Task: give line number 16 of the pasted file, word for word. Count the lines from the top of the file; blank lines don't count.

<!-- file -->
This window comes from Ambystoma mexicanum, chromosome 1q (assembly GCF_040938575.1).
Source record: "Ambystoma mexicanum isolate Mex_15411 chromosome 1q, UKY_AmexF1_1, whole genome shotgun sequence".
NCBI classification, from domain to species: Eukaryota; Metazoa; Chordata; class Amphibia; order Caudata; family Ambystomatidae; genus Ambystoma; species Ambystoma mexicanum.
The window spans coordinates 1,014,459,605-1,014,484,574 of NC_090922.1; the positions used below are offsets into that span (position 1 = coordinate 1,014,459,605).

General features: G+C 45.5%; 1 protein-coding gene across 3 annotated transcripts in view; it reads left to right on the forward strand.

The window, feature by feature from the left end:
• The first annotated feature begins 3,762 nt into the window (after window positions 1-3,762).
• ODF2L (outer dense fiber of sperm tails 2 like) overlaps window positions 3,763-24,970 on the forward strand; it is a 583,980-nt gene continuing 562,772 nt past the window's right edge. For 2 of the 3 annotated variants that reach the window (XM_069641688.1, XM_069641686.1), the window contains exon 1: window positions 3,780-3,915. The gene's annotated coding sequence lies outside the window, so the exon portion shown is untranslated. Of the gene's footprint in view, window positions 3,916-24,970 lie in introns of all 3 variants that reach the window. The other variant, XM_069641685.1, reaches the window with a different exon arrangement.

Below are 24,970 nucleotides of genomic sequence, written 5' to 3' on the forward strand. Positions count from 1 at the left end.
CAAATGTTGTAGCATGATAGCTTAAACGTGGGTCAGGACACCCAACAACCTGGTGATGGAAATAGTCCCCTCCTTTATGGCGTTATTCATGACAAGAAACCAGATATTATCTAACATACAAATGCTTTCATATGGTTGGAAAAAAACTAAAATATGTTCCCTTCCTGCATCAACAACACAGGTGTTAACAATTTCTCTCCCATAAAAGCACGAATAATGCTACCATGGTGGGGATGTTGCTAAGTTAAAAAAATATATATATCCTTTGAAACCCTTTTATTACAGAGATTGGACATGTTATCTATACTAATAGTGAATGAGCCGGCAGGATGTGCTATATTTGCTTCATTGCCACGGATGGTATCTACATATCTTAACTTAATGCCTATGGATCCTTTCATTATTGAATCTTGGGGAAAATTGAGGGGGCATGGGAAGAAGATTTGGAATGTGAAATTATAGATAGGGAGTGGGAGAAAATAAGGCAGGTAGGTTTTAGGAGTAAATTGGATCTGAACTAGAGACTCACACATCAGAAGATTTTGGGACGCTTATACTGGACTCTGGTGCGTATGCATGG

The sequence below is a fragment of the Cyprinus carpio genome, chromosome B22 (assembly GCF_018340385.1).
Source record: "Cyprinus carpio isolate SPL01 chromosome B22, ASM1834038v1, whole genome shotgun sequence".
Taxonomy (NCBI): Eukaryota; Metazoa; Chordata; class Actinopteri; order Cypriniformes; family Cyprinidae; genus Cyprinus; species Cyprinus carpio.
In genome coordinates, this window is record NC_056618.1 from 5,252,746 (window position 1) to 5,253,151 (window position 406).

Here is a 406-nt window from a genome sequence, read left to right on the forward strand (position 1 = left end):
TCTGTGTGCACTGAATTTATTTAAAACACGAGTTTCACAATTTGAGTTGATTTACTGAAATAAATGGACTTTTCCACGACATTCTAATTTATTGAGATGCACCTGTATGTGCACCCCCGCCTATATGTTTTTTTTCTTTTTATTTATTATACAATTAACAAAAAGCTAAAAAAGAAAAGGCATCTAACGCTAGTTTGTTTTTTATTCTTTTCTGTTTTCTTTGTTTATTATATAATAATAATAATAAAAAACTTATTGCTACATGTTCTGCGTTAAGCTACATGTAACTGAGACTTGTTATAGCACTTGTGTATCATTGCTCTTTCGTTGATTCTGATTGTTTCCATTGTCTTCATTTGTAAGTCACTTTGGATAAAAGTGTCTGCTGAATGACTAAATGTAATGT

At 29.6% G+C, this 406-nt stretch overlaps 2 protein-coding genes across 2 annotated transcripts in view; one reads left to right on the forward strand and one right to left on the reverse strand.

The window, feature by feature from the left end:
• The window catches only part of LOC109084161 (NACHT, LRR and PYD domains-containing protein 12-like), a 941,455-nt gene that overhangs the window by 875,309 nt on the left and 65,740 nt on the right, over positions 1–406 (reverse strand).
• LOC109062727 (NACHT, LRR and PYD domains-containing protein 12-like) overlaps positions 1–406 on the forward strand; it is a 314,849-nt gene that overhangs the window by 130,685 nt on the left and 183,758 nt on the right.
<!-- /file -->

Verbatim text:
TCTGTGTGCACTGAATTTATTTAAAACACGAGTTTCACAATTTGAGTTGATTTACTGAAATAAATGGACTTTTCCACGACATTCTAATTTATTGAGATGCACCTGTATGTGCACCCCCGCCTATATGTTTTTTTTCTTTTTATTTATTATACAATTAACAAAAAGCTAAAAAAGAAAAGGCATCTAACGCTAGTTTGTTTTTTATTCTTTTCTGTTTTCTTTGTTTATTATATAATAATAATAATAAAAAACTTATTGCTACATGTTCTGCGTTAAGCTACATGTAACTGAGACTTGTTATAGCACTTGTGTATCATTGCTCTTTCGTTGATTCTGATTGTTTCCATTGTCTTCATTTGTAAGTCACTTTGGATAAAAGTGTCTGCTGAATGACTAAATGTAATGT